Matth. x. 28. is the next passage which comes to be considered. And fear not them which kill the body, but are not able to kill the soul : but rather fear him which is able to destroy both soul and body in hell,” (Gehenna.) I shall here quote the parallel text in Luke xii. 4, 5. and consider them together. “And I say unto you, my friends, be not afraid of them that kill the body,

and after that have no more that they can do: But I will forewarn you whom ye shall fear: fear him, which after he hath killed, hath power to cast into hell, (Gehenna ;) yea, I say unto you, fear him.” It is easily seen that these two texts relate the same discourse, and the re-, . marks to be made apply to both. What is said here was addressed by our Lord to his disciples. Jesus calls them his friends, and the contexts clearly show that what our Lord here spoke, had a particular reference to the circumstances in which his disciples were soon to be placed. These two passages are supposed, however, to present a difficulty to my views of Gehenna, which demands consideration. The difficulty stands thus:-“If Gehenna does not mean a place of future misery for the wicked, why is it said that the power of man extends only to killing the body, and after that he hath no more that he can do; but that after God hath killed the body, he hath power to cast into hell or Gehenna ?” Before we proceed to make any remarks on these two passages, directly to meet this difficulty, let us compare them.

Notice, then, that in both, the disciples are dissuaded from the fear of man; and the fear of God is strongly inculcated upon them. This was done in anticipation of the trials they were to endure for Jesus' namesake. “I will forewarn you whom ye shall fear.” Notice further, that the

of man, whom they were not to fear, extended only to killing the body. Matthew expresses it thus : "fear not them which kill the body, but are not able to kill the soul.” Luke thus expresses it : “be not afraid of them that kill the body, and after that have no more that they can do." Observe again, that what Matthew calls, in the first part of the verse, to kill the body," and to “ kill the soul,” in the last part he expresses thus: “to destroy both soul and body.”—Man can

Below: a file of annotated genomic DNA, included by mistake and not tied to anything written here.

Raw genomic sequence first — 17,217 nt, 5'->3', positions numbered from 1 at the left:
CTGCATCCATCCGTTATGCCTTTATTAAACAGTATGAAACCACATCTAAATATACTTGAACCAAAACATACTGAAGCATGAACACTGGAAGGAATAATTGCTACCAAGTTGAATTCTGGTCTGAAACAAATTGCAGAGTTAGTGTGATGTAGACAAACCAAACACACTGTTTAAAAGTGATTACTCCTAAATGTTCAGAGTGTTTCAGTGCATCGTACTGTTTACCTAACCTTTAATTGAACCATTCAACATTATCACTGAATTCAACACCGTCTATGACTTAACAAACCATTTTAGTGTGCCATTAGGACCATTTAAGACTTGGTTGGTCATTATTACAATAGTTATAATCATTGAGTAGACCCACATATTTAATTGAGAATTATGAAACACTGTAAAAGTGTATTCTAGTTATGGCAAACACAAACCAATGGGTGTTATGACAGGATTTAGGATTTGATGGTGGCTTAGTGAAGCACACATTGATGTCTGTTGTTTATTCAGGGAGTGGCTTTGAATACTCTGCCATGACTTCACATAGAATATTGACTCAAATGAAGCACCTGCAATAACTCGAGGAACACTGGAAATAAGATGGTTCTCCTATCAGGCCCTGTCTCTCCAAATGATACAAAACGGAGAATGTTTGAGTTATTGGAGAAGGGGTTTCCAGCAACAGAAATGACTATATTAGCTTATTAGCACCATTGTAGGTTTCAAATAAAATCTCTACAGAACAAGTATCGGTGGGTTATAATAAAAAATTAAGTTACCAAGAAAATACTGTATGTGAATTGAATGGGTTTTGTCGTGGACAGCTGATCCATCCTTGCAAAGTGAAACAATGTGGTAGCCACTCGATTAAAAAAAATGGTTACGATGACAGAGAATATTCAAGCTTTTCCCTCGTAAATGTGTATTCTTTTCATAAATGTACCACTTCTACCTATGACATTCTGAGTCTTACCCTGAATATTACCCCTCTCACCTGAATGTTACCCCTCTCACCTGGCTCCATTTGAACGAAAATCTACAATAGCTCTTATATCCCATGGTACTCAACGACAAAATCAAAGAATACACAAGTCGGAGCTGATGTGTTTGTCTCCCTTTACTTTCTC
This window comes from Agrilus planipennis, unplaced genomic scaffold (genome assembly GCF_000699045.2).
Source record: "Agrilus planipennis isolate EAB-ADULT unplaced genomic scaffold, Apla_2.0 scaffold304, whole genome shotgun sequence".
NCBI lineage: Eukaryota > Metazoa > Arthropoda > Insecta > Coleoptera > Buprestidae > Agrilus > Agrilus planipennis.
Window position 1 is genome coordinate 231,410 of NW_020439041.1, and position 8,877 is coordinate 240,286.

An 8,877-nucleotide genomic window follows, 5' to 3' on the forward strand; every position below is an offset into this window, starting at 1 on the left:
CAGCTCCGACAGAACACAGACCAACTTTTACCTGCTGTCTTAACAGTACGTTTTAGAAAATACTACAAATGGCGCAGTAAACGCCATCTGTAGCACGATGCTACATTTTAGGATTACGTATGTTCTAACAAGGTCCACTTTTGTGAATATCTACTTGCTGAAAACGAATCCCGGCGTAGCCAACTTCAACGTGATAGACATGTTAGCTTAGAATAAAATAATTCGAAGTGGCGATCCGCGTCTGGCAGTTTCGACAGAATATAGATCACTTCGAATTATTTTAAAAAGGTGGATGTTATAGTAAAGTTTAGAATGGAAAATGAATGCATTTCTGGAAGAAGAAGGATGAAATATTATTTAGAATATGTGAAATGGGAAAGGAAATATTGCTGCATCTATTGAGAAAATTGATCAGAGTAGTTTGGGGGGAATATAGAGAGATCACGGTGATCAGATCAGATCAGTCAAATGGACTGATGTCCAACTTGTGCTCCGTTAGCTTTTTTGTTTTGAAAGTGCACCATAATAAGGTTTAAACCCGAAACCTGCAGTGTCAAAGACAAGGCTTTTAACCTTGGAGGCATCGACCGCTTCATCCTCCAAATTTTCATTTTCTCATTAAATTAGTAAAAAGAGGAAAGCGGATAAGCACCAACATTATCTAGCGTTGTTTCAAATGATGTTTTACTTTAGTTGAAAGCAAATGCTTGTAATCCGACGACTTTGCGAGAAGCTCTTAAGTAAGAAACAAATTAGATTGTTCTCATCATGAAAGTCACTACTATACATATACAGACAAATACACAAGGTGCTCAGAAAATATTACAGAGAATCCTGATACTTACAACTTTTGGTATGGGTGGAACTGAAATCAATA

power

kill the body, but he is not able to kill or destroy the soul, but God is able to destroy both soul and body in hell; or, as Luke expresses it," after he hath killed, hath power to cast into hell or Gehenna." Notice again, that Matthew makes a distinction between soul and body, whereas Luke does not. He only mentions the body. It seems that all that Matthew meant by soul and body, Luke considered as sufficiently expressed by simply mentioning the body. Had the word soul in Matthew been used to express the immortal part of man, there is certainly a great deficiency in Luke's language, in relating this discourse of our Lord's. But if he by merely mentioning the body, correctly and fully stated what our Lord meant, we ought not to consider the word soul, used by Matthew, as meaning the immortal spirit. We shall presently attempt to show that the word nephish, of the Hebrew, and the corresponding word, psuhe, of the Greek, here translated soul, are both often used to express mere natural or animal life. They are used to express the life of beasts, as well as of men. Nephish, in the Old Testament, as any one may see by consulting an English concordance on the words life and soul, occurs in innumerable instances where it can mean nothing else but natural life. These two words are the common rendering of nephish. The same remark applies to psuhe, also rendered life and soul in the New Testament. That the word nephish, translated life and soul in the Old Testament, as psuhe is also in the New, was sometimes used expletively by the sacred writers, is obvious from the following quotation from Pilkington's remarks, p. 94:-“For the same reason was should not always be translated soul, though the word soul, by the use of it in the translation of the Bible, hath acquired nearly the same latitude with you in the Hebrew; which is sometimes used expletively, sometimes